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Financial
Sep 1, 2015

People Without Heirs Need To Do Estate Planning, Too

Sponsored Content provided by Susan Willett - Director of Trust Services, Old North State Trust, LLC

The value of estate planning is clear and obvious for people with children or grandchildren. But even people who have no heirs should also be thinking about how to manage their assets and care for things that are important to them after they are gone.
 
We do a lot of work planning for clients who don’t have heirs. Some may have no children. Others, unfortunately, have outlived their children. The relatives they do have may be estranged, or just not in a position to carry out the client’s final instructions.
 
In all of these situations, these people come to us to make sure we will settle their estates in the manner they wish. We will be around, to work on their behalf, when no one else will. Also, they can take comfort from the fact that we are bound by the strictest of legal obligations to carry out their wishes precisely as they specify.
 
They may decide to leave the funds to charity or to distant relatives. Regardless of what those final dispositions may be, these clients want to make sure someone will be on the job to take care of their final wishes.
 
Typically, the first thing such clients are concerned about is the circumstances and location of their burial and final resting place. Most people have very specific preferences about funerals or memorial services, burial versus cremation and other concerns, and want to be confident someone will ensure their wishes are respected.
 
The next most important point is to be sure their estates aren’t taken advantage of. That could include very specific provisions such as whether and how a tract of real estate might be developed, or if collectibles or other valuables are kept intact or disposed of separately. It could also be something more general, such as specifying how assets are to be valued and liquidated.
 
A common provision is to ensure that arrangements are made for the care of any pets.
 
In the most general terms, any client likes to know that once they are gone, their home and belongings are secured and cared for. In that role, we help to make certain that everything is neatly wrapped up, so to speak. 
 
As an example of how someone with no heirs might set up their estate, we have a client who is young and healthy and fully able to take care of herself. She has no children. As part of her estate plan, she has directed that we segregate part of her assets to go to a sibling. At her death, those assets will go directly to that person and the remainder of her assets will be distributed according to detailed provisions in her will. We have a separate account for the assets that she has segregated for the sibling’s benefit, per her wishes. We maintain them as a distinct part of her estate, not subject to the other terms of her will. We manage these along with all her other assets and will continue to do so until her death.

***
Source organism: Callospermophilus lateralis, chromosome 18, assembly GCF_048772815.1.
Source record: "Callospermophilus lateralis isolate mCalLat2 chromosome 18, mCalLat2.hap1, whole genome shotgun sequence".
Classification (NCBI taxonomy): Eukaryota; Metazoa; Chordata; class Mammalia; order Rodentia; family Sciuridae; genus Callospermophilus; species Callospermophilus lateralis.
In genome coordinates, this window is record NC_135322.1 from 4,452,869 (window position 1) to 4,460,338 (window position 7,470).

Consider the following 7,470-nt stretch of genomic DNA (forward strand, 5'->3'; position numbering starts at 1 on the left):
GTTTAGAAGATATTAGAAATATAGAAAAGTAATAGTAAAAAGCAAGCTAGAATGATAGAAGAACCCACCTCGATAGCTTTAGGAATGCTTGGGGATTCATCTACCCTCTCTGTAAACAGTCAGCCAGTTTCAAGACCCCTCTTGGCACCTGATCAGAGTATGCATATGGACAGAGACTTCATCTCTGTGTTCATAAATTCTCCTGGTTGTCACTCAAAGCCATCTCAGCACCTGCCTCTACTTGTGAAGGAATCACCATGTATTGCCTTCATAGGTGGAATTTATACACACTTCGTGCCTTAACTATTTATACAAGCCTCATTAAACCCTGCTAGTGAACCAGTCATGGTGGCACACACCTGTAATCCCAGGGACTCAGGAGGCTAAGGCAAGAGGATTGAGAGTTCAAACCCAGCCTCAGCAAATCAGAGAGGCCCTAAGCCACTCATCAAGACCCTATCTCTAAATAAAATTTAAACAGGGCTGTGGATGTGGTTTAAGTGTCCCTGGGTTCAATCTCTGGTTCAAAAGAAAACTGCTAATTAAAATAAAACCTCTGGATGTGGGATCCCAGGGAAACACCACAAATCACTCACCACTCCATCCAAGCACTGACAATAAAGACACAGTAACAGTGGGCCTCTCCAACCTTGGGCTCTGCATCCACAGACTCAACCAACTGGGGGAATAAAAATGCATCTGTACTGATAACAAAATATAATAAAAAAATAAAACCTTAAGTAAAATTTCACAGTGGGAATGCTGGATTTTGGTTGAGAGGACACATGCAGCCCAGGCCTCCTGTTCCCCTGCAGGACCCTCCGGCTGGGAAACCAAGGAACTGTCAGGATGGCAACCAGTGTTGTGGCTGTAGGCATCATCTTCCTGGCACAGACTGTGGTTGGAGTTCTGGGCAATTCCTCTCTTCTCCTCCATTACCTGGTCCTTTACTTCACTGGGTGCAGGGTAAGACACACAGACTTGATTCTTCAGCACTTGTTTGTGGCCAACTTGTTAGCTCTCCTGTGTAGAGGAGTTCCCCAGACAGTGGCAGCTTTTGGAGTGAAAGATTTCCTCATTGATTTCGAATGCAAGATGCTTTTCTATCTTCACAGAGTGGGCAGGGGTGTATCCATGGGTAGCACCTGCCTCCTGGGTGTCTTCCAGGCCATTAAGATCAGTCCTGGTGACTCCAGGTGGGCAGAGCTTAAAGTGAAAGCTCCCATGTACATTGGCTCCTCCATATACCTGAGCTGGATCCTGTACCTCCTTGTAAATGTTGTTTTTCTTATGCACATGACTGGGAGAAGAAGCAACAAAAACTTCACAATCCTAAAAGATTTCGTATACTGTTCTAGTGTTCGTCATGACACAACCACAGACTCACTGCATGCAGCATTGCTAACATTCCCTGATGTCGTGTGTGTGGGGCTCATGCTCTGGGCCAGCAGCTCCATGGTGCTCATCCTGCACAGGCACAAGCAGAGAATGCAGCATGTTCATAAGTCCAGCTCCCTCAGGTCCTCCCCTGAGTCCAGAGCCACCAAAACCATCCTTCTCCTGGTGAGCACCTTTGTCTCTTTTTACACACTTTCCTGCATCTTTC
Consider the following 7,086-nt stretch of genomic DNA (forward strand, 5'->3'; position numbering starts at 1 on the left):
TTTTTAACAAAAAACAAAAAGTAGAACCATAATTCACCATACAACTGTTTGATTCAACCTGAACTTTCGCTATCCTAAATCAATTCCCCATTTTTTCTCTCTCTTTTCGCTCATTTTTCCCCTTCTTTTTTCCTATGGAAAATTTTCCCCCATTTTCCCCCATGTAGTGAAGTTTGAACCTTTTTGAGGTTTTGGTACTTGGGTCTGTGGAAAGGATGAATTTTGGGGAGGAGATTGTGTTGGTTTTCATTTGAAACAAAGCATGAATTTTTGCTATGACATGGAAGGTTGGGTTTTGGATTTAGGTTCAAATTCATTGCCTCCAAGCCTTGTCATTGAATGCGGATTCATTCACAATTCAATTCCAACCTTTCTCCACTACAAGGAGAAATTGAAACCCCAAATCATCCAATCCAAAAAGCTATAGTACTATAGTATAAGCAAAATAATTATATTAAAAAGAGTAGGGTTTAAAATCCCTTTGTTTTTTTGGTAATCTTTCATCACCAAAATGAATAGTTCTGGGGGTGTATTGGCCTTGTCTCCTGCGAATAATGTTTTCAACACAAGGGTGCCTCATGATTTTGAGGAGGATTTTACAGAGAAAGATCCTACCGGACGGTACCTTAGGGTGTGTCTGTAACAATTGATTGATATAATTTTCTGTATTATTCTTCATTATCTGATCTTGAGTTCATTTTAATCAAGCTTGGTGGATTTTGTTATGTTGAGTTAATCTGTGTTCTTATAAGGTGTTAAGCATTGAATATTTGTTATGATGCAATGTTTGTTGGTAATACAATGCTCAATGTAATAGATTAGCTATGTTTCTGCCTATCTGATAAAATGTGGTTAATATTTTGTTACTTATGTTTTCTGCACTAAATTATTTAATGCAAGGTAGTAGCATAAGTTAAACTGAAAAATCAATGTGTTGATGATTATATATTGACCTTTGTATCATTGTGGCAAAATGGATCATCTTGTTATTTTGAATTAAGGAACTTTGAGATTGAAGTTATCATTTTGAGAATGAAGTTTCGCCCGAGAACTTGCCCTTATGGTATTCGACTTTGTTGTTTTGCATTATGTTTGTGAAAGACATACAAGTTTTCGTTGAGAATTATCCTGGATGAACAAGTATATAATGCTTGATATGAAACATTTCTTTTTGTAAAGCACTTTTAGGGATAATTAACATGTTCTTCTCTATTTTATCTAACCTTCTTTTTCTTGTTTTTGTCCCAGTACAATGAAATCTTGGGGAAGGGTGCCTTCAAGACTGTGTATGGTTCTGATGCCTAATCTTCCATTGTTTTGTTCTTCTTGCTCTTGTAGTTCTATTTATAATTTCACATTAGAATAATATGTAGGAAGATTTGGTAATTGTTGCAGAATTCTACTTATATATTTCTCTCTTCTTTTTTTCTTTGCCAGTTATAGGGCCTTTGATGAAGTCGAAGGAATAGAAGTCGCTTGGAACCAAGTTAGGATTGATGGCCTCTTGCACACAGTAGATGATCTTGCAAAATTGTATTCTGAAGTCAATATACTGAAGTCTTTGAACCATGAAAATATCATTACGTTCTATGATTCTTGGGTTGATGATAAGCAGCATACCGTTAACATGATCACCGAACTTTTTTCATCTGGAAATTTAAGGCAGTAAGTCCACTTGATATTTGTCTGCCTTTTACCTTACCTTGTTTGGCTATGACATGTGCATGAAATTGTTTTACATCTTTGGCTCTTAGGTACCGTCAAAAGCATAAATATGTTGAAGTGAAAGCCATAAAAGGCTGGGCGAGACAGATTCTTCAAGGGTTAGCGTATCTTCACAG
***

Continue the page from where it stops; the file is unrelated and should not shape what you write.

We don’t charge a separate fee for managing the two classes of assets; this is simply a part of the service we render to this client.
 
An equally important consideration for people who have no family comes during their lifetimes. Should they become incompetent, who takes care of them? With the increasing incidence of Alzheimer’s disease and other forms of dementia, this is a very important concern for many people.
 
In cases where clients have given us this role, we are able to coordinate with a nursing home, skilled care facility or home health agency for their care.
 
For instance, we have a client who has no children and whose husband predeceased her. She has dementia. She is in a skilled nursing facility and we arrange for her care so she has round-the-clock sitters and all the nursing care she needs. We ensure that she will always get her medication, clothing, salon appointments and other things that are important to her in the manner she is accustomed to. We visit her regularly to ensure that she is being properly taken care of. When she passes, we will settle her estate, which will pass to various charities and distant family members as she directed in her will.
 
While circumstances, preferences and long-term objectives differ, the essential point is that thoughtful estate planning is important for everybody. People without close relatives to handle their final wishes, or whose families are not up to the task, can count on professional trust managers to see that those wishes are carried out.
 
Old North State Trust, LLC (ONST) periodically produces publications as a service to clients and friends. The information contained in these publications is intended to provide general information about issues related to trust, investment and estate related topics. Readers should be aware that the facts may vary depending upon individual circumstances. The information contained in these publications is intended solely for informational purposes, is proprietary to ONST and is not guaranteed to be accurate, complete or timely.
 
Susan Willett is the director of trust services and oversees all aspects of trust administration for Old North State Trust, LLC. Old North State Trust, a North Carolina chartered trust company, provides: asset management services; income, estate and trust tax consulting; retirement planning and administration; and trustee and estate services to both individuals and businesses. Old North State Trust professionals have many years of experience and for over a decade have assisted clients in identifying and reaching their financial goals. For more information, visit www.oldnorthstatetrust.com or call 910-399-5470.
 

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